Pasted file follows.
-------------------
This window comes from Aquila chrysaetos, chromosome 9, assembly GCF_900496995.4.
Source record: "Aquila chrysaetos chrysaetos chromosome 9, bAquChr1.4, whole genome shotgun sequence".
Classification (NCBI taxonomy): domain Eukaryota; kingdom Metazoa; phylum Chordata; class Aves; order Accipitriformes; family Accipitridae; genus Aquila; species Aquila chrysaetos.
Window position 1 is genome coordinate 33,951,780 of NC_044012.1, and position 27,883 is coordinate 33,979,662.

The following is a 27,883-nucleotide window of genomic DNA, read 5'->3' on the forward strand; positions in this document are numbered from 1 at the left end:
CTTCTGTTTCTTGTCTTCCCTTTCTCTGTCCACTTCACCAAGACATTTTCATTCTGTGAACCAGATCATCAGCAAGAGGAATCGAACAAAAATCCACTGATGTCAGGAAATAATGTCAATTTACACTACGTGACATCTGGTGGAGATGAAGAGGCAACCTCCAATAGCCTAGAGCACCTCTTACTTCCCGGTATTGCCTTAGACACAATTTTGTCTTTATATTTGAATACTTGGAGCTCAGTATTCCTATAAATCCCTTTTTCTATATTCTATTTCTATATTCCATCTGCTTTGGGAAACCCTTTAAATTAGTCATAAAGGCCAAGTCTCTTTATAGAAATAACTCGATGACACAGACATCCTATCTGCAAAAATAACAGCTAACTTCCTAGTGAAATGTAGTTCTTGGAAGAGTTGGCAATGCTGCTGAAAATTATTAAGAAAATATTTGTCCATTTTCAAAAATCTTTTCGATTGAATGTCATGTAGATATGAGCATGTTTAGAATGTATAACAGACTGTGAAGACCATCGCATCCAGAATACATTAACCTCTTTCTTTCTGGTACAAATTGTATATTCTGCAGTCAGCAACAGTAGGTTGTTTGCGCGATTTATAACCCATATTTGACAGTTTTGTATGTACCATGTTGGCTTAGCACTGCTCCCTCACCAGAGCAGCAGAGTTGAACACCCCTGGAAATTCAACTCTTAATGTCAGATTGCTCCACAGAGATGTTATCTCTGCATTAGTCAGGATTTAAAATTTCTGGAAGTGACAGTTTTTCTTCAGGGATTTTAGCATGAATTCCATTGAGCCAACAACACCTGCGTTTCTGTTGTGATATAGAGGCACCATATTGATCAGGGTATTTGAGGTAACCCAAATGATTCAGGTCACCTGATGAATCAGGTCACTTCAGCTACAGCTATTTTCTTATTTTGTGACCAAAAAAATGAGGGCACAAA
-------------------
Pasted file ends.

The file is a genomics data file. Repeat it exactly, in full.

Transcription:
This window comes from Aquila chrysaetos, chromosome 9, assembly GCF_900496995.4.
Source record: "Aquila chrysaetos chrysaetos chromosome 9, bAquChr1.4, whole genome shotgun sequence".
Classification (NCBI taxonomy): domain Eukaryota; kingdom Metazoa; phylum Chordata; class Aves; order Accipitriformes; family Accipitridae; genus Aquila; species Aquila chrysaetos.
Window position 1 is genome coordinate 33,951,780 of NC_044012.1, and position 27,883 is coordinate 33,979,662.

The following is a 27,883-nucleotide window of genomic DNA, read 5'->3' on the forward strand; positions in this document are numbered from 1 at the left end:
CTTCTGTTTCTTGTCTTCCCTTTCTCTGTCCACTTCACCAAGACATTTTCATTCTGTGAACCAGATCATCAGCAAGAGGAATCGAACAAAAATCCACTGATGTCAGGAAATAATGTCAATTTACACTACGTGACATCTGGTGGAGATGAAGAGGCAACCTCCAATAGCCTAGAGCACCTCTTACTTCCCGGTATTGCCTTAGACACAATTTTGTCTTTATATTTGAATACTTGGAGCTCAGTATTCCTATAAATCCCTTTTTCTATATTCTATTTCTATATTCCATCTGCTTTGGGAAACCCTTTAAATTAGTCATAAAGGCCAAGTCTCTTTATAGAAATAACTCGATGACACAGACATCCTATCTGCAAAAATAACAGCTAACTTCCTAGTGAAATGTAGTTCTTGGAAGAGTTGGCAATGCTGCTGAAAATTATTAAGAAAATATTTGTCCATTTTCAAAAATCTTTTCGATTGAATGTCATGTAGATATGAGCATGTTTAGAATGTATAACAGACTGTGAAGACCATCGCATCCAGAATACATTAACCTCTTTCTTTCTGGTACAAATTGTATATTCTGCAGTCAGCAACAGTAGGTTGTTTGCGCGATTTATAACCCATATTTGACAGTTTTGTATGTACCATGTTGGCTTAGCACTGCTCCCTCACCAGAGCAGCAGAGTTGAACACCCCTGGAAATTCAACTCTTAATGTCAGATTGCTCCACAGAGATGTTATCTCTGCATTAGTCAGGATTTAAAATTTCTGGAAGTGACAGTTTTTCTTCAGGGATTTTAGCATGAATTCCATTGAGCCAACAACACCTGCGTTTCTGTTGTGATATAGAGGCACCATATTGATCAGGGTATTTGAGGTAACCCAAATGATTCAGGTCACCTGATGAATCAGGTCACTTCAGCTACAGCTATTTTCTTATTTTGTGACCAAAAAAATGAGGGCACAAA